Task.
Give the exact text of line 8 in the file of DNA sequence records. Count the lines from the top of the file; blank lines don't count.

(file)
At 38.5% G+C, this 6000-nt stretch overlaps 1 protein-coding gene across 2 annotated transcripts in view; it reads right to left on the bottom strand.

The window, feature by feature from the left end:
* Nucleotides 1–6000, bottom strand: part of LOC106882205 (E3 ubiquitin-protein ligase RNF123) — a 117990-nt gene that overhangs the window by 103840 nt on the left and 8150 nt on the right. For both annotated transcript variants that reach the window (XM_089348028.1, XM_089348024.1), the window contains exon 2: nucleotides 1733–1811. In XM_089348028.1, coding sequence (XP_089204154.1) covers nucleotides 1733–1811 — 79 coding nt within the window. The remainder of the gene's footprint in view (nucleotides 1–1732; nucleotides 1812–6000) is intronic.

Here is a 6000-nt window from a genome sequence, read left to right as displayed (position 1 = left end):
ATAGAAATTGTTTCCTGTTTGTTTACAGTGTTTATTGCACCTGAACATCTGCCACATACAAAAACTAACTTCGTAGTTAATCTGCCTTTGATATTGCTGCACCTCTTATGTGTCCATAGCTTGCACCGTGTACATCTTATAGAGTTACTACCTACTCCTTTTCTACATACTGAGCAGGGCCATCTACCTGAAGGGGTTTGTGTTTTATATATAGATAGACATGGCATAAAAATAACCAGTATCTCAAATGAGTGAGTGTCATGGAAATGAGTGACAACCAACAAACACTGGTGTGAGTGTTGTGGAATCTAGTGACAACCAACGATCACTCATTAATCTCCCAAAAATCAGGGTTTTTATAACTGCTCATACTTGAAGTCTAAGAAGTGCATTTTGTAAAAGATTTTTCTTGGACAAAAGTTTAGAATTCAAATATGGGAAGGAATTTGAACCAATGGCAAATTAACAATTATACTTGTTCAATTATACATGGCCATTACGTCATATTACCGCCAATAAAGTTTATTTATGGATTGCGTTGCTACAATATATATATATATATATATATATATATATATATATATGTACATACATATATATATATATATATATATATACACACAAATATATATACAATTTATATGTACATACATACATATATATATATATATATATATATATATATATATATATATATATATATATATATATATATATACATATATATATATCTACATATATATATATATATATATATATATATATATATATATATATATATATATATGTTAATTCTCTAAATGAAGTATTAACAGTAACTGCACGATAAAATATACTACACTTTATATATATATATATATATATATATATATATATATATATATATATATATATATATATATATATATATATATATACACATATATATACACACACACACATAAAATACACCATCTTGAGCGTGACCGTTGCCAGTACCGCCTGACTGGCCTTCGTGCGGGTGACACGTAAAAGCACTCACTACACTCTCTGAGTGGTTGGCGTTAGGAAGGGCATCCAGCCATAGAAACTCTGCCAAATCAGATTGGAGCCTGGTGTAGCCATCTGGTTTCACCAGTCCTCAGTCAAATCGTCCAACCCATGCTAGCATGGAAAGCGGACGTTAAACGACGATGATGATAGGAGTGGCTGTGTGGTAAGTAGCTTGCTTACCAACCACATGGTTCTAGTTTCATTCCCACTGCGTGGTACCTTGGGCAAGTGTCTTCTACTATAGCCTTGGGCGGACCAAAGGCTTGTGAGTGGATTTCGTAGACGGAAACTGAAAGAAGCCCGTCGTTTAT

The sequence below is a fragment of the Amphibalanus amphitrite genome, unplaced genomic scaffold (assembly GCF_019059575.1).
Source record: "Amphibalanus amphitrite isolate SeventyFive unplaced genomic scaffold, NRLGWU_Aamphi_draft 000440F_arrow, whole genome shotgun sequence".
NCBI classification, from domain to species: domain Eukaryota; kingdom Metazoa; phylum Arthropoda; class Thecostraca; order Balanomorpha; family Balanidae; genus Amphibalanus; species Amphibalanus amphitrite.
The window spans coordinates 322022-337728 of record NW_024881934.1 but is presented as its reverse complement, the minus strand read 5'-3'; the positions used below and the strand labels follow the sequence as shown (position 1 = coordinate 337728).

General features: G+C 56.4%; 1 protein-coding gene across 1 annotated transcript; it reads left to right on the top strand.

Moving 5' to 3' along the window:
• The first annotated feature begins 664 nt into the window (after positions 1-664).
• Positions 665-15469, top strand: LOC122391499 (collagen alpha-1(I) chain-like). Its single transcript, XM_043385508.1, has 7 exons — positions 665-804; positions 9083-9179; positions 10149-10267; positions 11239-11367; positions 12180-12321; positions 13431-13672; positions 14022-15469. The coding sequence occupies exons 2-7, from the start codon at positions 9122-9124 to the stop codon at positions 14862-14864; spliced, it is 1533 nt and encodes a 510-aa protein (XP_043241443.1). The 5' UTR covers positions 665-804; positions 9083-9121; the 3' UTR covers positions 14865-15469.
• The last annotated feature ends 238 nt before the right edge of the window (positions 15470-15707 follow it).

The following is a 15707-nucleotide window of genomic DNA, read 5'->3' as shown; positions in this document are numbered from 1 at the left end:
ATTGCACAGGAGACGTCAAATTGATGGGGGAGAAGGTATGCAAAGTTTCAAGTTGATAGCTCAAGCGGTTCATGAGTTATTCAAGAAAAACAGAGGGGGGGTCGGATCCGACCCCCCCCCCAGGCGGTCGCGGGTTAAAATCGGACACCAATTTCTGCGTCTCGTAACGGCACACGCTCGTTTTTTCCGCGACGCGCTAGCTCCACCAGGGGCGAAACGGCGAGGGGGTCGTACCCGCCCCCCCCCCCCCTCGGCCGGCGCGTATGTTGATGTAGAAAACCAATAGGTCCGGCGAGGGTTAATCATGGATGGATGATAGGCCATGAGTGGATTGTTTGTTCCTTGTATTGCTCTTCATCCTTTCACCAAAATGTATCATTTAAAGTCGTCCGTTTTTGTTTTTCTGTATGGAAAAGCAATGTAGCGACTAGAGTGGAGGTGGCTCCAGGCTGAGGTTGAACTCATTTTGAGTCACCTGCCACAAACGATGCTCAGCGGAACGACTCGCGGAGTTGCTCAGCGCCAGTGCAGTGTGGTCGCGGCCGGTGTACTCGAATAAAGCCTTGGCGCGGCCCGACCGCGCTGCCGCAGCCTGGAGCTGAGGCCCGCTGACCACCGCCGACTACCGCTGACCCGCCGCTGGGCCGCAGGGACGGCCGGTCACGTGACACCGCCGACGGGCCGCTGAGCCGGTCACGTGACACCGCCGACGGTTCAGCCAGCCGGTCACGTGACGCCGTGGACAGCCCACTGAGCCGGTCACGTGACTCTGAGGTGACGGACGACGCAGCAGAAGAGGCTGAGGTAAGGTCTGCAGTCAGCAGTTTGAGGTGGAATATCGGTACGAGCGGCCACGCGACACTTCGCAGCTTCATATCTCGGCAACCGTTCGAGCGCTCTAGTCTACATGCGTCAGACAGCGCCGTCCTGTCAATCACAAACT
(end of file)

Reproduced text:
NCBI classification, from domain to species: domain Eukaryota; kingdom Metazoa; phylum Arthropoda; class Thecostraca; order Balanomorpha; family Balanidae; genus Amphibalanus; species Amphibalanus amphitrite.